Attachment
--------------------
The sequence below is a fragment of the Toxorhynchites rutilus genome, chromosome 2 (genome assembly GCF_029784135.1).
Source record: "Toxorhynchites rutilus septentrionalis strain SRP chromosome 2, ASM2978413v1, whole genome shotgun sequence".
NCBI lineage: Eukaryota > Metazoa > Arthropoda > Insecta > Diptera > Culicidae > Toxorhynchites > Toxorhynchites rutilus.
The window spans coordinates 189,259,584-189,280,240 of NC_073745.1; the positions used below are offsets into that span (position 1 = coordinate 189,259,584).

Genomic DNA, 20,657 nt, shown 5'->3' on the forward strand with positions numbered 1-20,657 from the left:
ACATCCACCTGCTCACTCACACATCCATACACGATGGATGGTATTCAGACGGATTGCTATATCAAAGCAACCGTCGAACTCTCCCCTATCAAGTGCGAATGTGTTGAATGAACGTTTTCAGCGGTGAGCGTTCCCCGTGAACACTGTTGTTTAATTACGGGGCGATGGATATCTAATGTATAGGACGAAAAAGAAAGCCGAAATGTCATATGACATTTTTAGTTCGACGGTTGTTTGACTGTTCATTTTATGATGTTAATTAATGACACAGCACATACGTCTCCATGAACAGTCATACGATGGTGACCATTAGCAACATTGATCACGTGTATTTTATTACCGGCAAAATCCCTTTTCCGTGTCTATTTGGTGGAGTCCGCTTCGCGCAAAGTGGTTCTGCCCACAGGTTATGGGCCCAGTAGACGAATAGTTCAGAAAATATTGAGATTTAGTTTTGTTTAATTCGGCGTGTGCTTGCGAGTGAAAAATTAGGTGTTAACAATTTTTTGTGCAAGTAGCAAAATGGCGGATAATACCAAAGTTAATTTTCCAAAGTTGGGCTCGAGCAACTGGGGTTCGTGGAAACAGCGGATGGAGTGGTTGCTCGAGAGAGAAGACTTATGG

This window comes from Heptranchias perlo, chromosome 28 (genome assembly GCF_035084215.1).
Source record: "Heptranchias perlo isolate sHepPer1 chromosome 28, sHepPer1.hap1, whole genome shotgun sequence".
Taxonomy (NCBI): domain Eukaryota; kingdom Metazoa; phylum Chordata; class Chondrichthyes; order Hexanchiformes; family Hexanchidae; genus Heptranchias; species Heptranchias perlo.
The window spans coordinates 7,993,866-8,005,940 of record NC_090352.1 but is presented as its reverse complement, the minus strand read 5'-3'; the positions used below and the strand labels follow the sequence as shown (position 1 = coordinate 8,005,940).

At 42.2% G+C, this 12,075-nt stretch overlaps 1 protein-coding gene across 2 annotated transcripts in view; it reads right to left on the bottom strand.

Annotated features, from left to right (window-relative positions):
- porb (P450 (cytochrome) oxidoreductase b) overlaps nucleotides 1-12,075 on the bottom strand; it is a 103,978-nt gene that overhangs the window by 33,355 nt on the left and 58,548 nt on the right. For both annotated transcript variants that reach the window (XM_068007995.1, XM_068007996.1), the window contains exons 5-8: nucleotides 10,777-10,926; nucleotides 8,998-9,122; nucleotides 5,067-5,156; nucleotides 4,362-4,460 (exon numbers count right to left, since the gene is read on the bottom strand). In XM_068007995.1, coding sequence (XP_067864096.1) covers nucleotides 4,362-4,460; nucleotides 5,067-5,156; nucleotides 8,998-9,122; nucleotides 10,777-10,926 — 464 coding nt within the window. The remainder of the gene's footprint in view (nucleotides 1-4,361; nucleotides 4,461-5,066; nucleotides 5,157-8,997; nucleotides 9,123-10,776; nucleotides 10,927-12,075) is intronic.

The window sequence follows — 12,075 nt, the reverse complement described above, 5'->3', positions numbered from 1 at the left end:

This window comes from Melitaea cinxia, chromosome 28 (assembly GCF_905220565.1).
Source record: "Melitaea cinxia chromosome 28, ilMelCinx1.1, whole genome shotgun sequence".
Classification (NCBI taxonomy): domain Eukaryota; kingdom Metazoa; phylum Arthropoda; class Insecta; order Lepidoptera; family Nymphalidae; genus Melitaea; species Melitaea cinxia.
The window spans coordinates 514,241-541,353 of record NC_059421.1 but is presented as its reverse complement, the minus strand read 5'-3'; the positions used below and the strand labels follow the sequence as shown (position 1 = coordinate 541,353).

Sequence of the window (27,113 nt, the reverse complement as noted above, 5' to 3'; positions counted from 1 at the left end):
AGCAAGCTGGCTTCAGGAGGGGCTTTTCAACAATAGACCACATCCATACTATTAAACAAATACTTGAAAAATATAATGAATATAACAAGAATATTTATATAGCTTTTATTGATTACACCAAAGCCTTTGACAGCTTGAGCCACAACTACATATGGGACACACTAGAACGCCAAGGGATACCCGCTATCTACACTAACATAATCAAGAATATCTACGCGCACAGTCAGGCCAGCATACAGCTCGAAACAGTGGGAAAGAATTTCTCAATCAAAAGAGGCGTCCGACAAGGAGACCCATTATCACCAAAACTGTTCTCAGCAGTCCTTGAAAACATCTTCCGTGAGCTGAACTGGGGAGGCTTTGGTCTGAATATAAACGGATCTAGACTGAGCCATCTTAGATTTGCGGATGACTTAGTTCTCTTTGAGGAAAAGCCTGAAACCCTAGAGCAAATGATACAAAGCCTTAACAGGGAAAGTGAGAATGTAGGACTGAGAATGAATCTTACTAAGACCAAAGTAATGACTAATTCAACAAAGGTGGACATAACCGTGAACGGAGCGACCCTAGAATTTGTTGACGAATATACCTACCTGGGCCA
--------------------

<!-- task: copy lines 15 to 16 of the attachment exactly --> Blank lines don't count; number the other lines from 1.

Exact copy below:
This window comes from Melitaea cinxia, chromosome 28 (assembly GCF_905220565.1).
Source record: "Melitaea cinxia chromosome 28, ilMelCinx1.1, whole genome shotgun sequence".